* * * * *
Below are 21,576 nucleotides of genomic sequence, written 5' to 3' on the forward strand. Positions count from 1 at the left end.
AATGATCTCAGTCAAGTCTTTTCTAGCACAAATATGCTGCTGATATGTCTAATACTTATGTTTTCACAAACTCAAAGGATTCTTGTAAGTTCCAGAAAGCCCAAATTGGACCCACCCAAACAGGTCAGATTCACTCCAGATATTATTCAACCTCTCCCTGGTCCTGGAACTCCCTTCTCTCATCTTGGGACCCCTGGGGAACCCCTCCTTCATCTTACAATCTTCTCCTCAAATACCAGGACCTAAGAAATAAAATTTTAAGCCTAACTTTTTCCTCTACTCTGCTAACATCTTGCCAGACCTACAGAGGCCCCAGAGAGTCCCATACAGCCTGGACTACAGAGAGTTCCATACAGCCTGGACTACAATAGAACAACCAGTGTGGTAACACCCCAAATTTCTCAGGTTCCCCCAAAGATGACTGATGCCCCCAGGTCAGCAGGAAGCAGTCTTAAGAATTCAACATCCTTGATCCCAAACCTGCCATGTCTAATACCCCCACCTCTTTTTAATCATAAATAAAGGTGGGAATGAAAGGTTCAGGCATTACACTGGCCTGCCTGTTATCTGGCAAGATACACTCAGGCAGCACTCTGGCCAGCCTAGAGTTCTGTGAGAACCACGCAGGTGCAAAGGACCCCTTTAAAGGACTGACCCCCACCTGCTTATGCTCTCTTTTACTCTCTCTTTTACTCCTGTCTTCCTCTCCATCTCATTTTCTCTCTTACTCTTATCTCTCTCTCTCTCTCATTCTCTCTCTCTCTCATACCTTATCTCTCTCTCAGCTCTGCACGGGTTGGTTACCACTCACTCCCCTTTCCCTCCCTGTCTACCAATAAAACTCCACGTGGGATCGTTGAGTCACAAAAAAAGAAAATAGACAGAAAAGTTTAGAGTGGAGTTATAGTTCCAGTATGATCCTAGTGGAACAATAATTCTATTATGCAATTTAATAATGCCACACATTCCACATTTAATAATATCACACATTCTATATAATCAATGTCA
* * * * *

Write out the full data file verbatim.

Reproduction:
Below are 21,576 nucleotides of genomic sequence, written 5' to 3' on the forward strand. Positions count from 1 at the left end.
AATGATCTCAGTCAAGTCTTTTCTAGCACAAATATGCTGCTGATATGTCTAATACTTATGTTTTCACAAACTCAAAGGATTCTTGTAAGTTCCAGAAAGCCCAAATTGGACCCACCCAAACAGGTCAGATTCACTCCAGATATTATTCAACCTCTCCCTGGTCCTGGAACTCCCTTCTCTCATCTTGGGACCCCTGGGGAACCCCTCCTTCATCTTACAATCTTCTCCTCAAATACCAGGACCTAAGAAATAAAATTTTAAGCCTAACTTTTTCCTCTACTCTGCTAACATCTTGCCAGACCTACAGAGGCCCCAGAGAGTCCCATACAGCCTGGACTACAGAGAGTTCCATACAGCCTGGACTACAATAGAACAACCAGTGTGGTAACACCCCAAATTTCTCAGGTTCCCCCAAAGATGACTGATGCCCCCAGGTCAGCAGGAAGCAGTCTTAAGAATTCAACATCCTTGATCCCAAACCTGCCATGTCTAATACCCCCACCTCTTTTTAATCATAAATAAAGGTGGGAATGAAAGGTTCAGGCATTACACTGGCCTGCCTGTTATCTGGCAAGATACACTCAGGCAGCACTCTGGCCAGCCTAGAGTTCTGTGAGAACCACGCAGGTGCAAAGGACCCCTTTAAAGGACTGACCCCCACCTGCTTATGCTCTCTTTTACTCTCTCTTTTACTCCTGTCTTCCTCTCCATCTCATTTTCTCTCTTACTCTTATCTCTCTCTCTCTCTCATTCTCTCTCTCTCTCATACCTTATCTCTCTCTCAGCTCTGCACGGGTTGGTTACCACTCACTCCCCTTTCCCTCCCTGTCTACCAATAAAACTCCACGTGGGATCGTTGAGTCACAAAAAAAGAAAATAGACAGAAAAGTTTAGAGTGGAGTTATAGTTCCAGTATGATCCTAGTGGAACAATAATTCTATTATGCAATTTAATAATGCCACACATTCCACATTTAATAATATCACACATTCTATATAATCAATGTCA